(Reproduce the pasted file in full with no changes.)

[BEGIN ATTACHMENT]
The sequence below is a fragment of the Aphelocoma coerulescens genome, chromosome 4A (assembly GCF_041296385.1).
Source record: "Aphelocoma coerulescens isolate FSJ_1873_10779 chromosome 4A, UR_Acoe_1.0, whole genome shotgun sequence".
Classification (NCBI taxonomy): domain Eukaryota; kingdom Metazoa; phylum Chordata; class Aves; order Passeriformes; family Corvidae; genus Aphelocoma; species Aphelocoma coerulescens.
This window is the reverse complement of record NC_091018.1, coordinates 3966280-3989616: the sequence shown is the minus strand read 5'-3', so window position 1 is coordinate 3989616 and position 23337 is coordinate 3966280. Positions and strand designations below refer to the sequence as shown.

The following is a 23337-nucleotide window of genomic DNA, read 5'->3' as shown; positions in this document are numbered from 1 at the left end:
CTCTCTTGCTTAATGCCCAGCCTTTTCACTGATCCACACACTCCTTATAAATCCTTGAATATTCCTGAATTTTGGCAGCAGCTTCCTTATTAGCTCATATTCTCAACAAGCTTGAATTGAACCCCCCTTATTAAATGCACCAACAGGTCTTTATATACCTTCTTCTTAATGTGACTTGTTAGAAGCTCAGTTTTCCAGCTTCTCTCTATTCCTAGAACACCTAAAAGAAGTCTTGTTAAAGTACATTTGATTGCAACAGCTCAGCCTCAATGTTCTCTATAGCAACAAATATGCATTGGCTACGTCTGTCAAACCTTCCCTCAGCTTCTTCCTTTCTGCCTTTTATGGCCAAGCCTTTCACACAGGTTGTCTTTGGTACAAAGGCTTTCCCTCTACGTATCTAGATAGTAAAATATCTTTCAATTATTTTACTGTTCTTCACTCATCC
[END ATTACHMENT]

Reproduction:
The sequence below is a fragment of the Aphelocoma coerulescens genome, chromosome 4A (assembly GCF_041296385.1).
Source record: "Aphelocoma coerulescens isolate FSJ_1873_10779 chromosome 4A, UR_Acoe_1.0, whole genome shotgun sequence".
Classification (NCBI taxonomy): domain Eukaryota; kingdom Metazoa; phylum Chordata; class Aves; order Passeriformes; family Corvidae; genus Aphelocoma; species Aphelocoma coerulescens.
This window is the reverse complement of record NC_091018.1, coordinates 3966280-3989616: the sequence shown is the minus strand read 5'-3', so window position 1 is coordinate 3989616 and position 23337 is coordinate 3966280. Positions and strand designations below refer to the sequence as shown.

The following is a 23337-nucleotide window of genomic DNA, read 5'->3' as shown; positions in this document are numbered from 1 at the left end:
CTCTCTTGCTTAATGCCCAGCCTTTTCACTGATCCACACACTCCTTATAAATCCTTGAATATTCCTGAATTTTGGCAGCAGCTTCCTTATTAGCTCATATTCTCAACAAGCTTGAATTGAACCCCCCTTATTAAATGCACCAACAGGTCTTTATATACCTTCTTCTTAATGTGACTTGTTAGAAGCTCAGTTTTCCAGCTTCTCTCTATTCCTAGAACACCTAAAAGAAGTCTTGTTAAAGTACATTTGATTGCAACAGCTCAGCCTCAATGTTCTCTATAGCAACAAATATGCATTGGCTACGTCTGTCAAACCTTCCCTCAGCTTCTTCCTTTCTGCCTTTTATGGCCAAGCCTTTCACACAGGTTGTCTTTGGTACAAAGGCTTTCCCTCTACGTATCTAGATAGTAAAATATCTTTCAATTATTTTACTGTTCTTCACTCATCC